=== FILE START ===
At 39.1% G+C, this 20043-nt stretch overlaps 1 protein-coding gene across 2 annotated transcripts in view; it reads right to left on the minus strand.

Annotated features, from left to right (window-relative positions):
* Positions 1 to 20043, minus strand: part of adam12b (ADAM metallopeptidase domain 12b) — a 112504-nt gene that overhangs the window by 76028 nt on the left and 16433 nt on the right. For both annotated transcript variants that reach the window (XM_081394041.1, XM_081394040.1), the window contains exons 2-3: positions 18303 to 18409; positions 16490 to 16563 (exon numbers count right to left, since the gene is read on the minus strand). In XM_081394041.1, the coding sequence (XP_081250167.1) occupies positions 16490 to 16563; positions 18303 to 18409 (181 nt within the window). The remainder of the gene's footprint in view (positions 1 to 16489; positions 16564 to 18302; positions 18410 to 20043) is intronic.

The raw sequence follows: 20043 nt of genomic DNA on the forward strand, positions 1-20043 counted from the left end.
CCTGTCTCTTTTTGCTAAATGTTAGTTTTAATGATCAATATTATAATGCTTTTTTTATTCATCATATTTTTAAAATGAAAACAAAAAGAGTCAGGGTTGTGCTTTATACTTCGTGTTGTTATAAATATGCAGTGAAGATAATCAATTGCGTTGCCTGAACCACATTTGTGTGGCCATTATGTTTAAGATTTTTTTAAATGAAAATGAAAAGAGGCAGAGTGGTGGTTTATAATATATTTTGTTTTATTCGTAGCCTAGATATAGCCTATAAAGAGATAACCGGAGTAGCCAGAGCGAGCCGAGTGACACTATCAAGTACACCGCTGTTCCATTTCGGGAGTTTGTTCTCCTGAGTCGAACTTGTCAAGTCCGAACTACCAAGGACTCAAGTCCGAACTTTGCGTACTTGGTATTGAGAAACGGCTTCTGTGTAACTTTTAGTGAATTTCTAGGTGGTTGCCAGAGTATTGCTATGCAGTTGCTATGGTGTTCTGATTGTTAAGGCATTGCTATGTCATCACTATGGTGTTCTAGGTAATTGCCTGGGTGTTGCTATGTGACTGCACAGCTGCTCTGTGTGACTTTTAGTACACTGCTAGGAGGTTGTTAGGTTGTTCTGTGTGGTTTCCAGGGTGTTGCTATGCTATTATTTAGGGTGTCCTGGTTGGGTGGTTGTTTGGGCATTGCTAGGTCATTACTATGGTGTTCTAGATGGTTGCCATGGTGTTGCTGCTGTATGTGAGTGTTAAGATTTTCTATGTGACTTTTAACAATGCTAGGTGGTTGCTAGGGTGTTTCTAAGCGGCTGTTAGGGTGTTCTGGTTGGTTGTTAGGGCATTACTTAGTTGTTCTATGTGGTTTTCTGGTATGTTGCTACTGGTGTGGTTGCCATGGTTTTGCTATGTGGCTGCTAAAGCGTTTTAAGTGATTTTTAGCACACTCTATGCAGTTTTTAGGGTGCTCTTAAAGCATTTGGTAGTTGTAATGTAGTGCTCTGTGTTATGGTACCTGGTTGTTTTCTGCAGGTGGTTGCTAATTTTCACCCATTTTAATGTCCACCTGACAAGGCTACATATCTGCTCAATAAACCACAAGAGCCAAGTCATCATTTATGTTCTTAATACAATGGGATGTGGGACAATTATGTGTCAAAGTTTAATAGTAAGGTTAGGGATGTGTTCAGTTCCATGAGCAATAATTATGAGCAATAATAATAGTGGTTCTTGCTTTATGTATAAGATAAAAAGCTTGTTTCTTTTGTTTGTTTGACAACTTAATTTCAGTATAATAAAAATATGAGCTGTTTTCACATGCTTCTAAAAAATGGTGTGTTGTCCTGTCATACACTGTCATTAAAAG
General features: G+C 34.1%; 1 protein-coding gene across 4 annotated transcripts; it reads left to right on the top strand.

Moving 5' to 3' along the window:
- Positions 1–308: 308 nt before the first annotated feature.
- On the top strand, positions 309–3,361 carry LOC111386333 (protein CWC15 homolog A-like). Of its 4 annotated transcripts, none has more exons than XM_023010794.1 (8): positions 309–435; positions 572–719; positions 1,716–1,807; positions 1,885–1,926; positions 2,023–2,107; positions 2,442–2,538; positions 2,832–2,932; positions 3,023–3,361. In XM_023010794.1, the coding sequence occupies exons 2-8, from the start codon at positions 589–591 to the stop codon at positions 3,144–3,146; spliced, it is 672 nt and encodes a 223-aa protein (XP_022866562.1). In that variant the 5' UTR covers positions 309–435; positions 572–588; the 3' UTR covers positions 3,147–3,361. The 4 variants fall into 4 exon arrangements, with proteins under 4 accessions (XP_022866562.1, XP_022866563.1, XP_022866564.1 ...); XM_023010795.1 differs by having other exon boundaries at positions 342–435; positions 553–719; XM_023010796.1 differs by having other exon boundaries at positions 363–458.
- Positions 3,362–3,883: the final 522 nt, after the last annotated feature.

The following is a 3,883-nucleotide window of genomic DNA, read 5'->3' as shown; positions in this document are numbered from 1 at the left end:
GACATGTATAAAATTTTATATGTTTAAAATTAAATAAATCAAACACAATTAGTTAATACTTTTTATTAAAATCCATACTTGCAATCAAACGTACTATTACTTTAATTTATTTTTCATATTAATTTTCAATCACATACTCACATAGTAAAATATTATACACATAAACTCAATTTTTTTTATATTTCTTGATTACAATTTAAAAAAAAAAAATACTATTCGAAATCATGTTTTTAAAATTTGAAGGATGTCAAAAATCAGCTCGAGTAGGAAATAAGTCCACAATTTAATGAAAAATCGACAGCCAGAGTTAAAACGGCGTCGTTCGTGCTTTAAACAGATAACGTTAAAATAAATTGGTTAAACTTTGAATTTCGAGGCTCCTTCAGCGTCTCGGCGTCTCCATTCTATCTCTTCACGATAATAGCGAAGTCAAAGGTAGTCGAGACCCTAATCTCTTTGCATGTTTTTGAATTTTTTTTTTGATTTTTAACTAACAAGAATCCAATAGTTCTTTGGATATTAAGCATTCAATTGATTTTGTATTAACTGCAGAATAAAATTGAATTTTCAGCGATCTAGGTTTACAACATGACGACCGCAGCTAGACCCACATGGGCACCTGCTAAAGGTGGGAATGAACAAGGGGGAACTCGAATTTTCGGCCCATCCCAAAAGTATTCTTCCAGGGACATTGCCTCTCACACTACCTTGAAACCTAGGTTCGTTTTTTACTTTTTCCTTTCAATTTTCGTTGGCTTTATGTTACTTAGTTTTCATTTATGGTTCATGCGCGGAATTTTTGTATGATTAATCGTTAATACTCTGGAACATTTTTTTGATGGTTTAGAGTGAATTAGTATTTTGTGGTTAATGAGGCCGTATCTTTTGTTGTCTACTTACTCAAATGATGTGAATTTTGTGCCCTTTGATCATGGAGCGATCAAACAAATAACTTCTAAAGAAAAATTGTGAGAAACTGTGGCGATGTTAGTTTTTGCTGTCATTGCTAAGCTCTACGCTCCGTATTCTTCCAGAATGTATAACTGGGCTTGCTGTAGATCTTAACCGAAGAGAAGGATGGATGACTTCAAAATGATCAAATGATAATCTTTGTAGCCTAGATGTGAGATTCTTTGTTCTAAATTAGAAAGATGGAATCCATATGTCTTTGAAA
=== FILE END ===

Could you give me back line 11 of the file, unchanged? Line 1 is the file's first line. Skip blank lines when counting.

The following is a 3,883-nucleotide window of genomic DNA, read 5'->3' as shown; positions in this document are numbered from 1 at the left end: